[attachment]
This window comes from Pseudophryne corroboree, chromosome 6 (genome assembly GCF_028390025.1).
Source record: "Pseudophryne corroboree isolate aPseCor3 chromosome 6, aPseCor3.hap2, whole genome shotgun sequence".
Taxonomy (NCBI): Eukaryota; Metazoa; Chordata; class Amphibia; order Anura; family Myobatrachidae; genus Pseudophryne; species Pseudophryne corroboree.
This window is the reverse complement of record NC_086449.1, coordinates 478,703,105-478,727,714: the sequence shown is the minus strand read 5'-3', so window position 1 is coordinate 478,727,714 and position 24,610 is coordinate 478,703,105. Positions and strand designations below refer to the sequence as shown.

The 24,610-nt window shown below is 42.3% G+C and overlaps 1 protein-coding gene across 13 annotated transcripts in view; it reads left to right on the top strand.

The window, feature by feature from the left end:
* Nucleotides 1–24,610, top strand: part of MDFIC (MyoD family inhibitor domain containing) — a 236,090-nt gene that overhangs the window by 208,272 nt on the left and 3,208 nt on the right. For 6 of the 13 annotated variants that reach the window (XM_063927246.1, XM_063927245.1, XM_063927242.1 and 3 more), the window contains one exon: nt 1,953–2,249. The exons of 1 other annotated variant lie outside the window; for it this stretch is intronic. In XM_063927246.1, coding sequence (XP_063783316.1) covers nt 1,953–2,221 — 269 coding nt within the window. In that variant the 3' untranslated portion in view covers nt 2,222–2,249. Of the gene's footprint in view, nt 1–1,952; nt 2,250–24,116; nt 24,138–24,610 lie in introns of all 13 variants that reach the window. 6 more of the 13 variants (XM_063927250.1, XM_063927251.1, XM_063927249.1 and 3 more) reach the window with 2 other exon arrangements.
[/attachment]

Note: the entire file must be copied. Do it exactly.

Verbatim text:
This window comes from Pseudophryne corroboree, chromosome 6 (genome assembly GCF_028390025.1).
Source record: "Pseudophryne corroboree isolate aPseCor3 chromosome 6, aPseCor3.hap2, whole genome shotgun sequence".
Taxonomy (NCBI): Eukaryota; Metazoa; Chordata; class Amphibia; order Anura; family Myobatrachidae; genus Pseudophryne; species Pseudophryne corroboree.
This window is the reverse complement of record NC_086449.1, coordinates 478,703,105-478,727,714: the sequence shown is the minus strand read 5'-3', so window position 1 is coordinate 478,727,714 and position 24,610 is coordinate 478,703,105. Positions and strand designations below refer to the sequence as shown.

The 24,610-nt window shown below is 42.3% G+C and overlaps 1 protein-coding gene across 13 annotated transcripts in view; it reads left to right on the top strand.

The window, feature by feature from the left end:
* Nucleotides 1–24,610, top strand: part of MDFIC (MyoD family inhibitor domain containing) — a 236,090-nt gene that overhangs the window by 208,272 nt on the left and 3,208 nt on the right. For 6 of the 13 annotated variants that reach the window (XM_063927246.1, XM_063927245.1, XM_063927242.1 and 3 more), the window contains one exon: nt 1,953–2,249. The exons of 1 other annotated variant lie outside the window; for it this stretch is intronic. In XM_063927246.1, coding sequence (XP_063783316.1) covers nt 1,953–2,221 — 269 coding nt within the window. In that variant the 3' untranslated portion in view covers nt 2,222–2,249. Of the gene's footprint in view, nt 1–1,952; nt 2,250–24,116; nt 24,138–24,610 lie in introns of all 13 variants that reach the window. 6 more of the 13 variants (XM_063927250.1, XM_063927251.1, XM_063927249.1 and 3 more) reach the window with 2 other exon arrangements.